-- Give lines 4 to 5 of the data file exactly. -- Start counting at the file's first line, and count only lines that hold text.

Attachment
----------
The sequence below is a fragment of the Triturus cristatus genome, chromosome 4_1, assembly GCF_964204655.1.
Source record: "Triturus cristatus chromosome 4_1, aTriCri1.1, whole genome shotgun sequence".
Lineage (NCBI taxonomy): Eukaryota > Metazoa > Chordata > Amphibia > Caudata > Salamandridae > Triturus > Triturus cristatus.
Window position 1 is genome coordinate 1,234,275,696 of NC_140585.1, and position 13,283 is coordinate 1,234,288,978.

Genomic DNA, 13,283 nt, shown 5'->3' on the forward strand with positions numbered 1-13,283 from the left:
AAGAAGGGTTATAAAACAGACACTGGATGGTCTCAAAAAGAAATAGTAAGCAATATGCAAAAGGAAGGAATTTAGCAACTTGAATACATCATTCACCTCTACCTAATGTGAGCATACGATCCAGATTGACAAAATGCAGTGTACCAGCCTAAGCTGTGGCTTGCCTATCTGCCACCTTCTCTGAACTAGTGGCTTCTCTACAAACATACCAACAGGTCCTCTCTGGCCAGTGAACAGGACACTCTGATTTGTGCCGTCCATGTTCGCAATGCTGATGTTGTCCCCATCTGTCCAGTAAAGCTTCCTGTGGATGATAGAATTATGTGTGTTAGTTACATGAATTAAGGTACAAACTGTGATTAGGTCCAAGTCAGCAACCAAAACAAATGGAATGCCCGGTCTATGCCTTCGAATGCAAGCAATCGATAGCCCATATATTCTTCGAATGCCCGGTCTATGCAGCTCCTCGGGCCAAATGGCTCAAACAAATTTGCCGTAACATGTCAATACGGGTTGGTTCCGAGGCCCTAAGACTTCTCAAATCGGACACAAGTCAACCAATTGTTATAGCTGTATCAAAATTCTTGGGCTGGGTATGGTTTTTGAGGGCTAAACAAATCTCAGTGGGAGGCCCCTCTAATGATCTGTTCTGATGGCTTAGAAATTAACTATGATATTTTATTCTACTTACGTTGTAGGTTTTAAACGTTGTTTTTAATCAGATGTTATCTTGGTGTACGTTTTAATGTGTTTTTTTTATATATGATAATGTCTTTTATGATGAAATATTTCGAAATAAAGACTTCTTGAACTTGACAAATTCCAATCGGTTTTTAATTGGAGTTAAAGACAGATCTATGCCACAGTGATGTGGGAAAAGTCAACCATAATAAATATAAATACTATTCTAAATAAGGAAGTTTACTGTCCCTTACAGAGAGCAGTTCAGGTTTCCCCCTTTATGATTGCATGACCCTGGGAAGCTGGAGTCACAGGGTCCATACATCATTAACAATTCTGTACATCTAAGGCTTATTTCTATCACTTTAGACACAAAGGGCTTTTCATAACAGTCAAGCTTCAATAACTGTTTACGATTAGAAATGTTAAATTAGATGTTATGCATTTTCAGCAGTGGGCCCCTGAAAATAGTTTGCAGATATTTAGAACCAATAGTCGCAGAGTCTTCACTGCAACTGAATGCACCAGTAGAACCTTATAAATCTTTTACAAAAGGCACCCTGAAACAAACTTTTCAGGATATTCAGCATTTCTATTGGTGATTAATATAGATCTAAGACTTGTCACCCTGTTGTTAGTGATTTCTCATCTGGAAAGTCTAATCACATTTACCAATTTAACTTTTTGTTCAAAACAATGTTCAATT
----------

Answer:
Window position 1 is genome coordinate 1,234,275,696 of NC_140585.1, and position 13,283 is coordinate 1,234,288,978.

Genomic DNA, 13,283 nt, shown 5'->3' on the forward strand with positions numbered 1-13,283 from the left: